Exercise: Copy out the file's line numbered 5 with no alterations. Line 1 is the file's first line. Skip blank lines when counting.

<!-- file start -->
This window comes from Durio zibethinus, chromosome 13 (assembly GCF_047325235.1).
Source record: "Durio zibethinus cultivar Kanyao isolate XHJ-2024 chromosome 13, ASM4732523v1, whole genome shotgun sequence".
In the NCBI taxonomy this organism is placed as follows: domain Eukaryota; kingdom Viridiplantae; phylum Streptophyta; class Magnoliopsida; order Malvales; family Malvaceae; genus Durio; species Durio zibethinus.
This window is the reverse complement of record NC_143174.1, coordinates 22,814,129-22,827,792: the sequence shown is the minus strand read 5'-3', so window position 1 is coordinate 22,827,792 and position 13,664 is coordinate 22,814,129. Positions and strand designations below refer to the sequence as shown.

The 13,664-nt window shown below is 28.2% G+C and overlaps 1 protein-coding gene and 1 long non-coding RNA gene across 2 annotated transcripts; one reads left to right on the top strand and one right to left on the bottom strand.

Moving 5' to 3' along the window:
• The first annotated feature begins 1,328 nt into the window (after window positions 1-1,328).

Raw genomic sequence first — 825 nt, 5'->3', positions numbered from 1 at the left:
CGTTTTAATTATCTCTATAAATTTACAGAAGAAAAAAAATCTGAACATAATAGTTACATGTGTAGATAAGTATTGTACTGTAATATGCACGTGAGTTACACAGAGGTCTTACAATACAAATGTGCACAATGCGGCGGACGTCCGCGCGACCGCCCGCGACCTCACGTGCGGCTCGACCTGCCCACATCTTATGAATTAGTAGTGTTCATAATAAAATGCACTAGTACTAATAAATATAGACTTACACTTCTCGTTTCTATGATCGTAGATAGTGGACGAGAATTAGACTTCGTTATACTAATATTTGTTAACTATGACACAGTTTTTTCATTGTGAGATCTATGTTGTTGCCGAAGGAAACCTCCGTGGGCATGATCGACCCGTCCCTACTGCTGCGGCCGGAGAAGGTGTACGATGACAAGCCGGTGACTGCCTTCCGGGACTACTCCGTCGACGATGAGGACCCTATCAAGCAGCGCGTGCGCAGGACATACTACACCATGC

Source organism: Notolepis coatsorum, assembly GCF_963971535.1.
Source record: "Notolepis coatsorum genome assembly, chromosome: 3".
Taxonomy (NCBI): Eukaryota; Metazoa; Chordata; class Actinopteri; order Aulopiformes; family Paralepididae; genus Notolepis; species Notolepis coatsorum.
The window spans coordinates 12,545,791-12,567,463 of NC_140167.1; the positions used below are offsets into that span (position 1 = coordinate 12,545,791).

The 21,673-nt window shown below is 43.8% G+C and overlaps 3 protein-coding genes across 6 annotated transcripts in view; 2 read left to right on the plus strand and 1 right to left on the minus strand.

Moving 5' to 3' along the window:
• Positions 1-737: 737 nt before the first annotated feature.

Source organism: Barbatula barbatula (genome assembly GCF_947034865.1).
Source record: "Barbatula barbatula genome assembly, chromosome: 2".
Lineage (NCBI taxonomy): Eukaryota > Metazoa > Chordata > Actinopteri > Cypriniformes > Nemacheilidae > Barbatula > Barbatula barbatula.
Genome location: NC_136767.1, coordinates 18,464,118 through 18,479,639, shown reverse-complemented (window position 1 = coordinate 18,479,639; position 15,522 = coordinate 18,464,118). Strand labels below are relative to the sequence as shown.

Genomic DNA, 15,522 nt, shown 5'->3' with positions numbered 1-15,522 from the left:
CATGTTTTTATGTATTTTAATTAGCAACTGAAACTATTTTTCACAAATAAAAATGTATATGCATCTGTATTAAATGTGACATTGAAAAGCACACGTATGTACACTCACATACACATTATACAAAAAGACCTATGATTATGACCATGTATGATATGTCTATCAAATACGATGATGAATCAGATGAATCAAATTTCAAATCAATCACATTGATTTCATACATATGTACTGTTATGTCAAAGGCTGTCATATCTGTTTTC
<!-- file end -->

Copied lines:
The 13,664-nt window shown below is 28.2% G+C and overlaps 1 protein-coding gene and 1 long non-coding RNA gene across 2 annotated transcripts; one reads left to right on the top strand and one right to left on the bottom strand.